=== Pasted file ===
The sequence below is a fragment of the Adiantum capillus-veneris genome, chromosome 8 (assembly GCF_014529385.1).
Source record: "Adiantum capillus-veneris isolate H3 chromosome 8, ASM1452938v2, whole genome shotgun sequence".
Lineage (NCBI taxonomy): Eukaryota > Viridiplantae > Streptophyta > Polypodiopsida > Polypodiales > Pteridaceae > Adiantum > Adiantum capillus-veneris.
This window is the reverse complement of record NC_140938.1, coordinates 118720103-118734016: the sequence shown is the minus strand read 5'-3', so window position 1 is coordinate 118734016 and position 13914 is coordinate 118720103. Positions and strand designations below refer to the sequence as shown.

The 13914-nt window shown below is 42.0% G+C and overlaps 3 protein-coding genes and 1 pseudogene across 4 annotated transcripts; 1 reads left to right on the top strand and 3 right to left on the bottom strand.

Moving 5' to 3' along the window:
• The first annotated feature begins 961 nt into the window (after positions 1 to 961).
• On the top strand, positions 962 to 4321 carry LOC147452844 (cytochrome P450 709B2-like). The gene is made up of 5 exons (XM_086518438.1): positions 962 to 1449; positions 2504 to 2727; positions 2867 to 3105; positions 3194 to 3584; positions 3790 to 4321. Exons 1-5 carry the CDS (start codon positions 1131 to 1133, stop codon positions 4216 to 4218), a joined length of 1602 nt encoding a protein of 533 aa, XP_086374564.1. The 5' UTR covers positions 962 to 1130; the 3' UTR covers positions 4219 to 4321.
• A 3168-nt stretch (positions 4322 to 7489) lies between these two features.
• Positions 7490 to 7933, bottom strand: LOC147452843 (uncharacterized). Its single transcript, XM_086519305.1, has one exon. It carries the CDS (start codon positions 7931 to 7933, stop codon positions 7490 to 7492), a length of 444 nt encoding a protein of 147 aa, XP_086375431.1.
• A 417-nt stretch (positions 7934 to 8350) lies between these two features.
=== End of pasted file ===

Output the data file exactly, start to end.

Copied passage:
The sequence below is a fragment of the Adiantum capillus-veneris genome, chromosome 8 (assembly GCF_014529385.1).
Source record: "Adiantum capillus-veneris isolate H3 chromosome 8, ASM1452938v2, whole genome shotgun sequence".
Lineage (NCBI taxonomy): Eukaryota > Viridiplantae > Streptophyta > Polypodiopsida > Polypodiales > Pteridaceae > Adiantum > Adiantum capillus-veneris.
This window is the reverse complement of record NC_140938.1, coordinates 118720103-118734016: the sequence shown is the minus strand read 5'-3', so window position 1 is coordinate 118734016 and position 13914 is coordinate 118720103. Positions and strand designations below refer to the sequence as shown.

The 13914-nt window shown below is 42.0% G+C and overlaps 3 protein-coding genes and 1 pseudogene across 4 annotated transcripts; 1 reads left to right on the top strand and 3 right to left on the bottom strand.

Moving 5' to 3' along the window:
• The first annotated feature begins 961 nt into the window (after positions 1 to 961).
• On the top strand, positions 962 to 4321 carry LOC147452844 (cytochrome P450 709B2-like). The gene is made up of 5 exons (XM_086518438.1): positions 962 to 1449; positions 2504 to 2727; positions 2867 to 3105; positions 3194 to 3584; positions 3790 to 4321. Exons 1-5 carry the CDS (start codon positions 1131 to 1133, stop codon positions 4216 to 4218), a joined length of 1602 nt encoding a protein of 533 aa, XP_086374564.1. The 5' UTR covers positions 962 to 1130; the 3' UTR covers positions 4219 to 4321.
• A 3168-nt stretch (positions 4322 to 7489) lies between these two features.
• Positions 7490 to 7933, bottom strand: LOC147452843 (uncharacterized). Its single transcript, XM_086519305.1, has one exon. It carries the CDS (start codon positions 7931 to 7933, stop codon positions 7490 to 7492), a length of 444 nt encoding a protein of 147 aa, XP_086375431.1.
• A 417-nt stretch (positions 7934 to 8350) lies between these two features.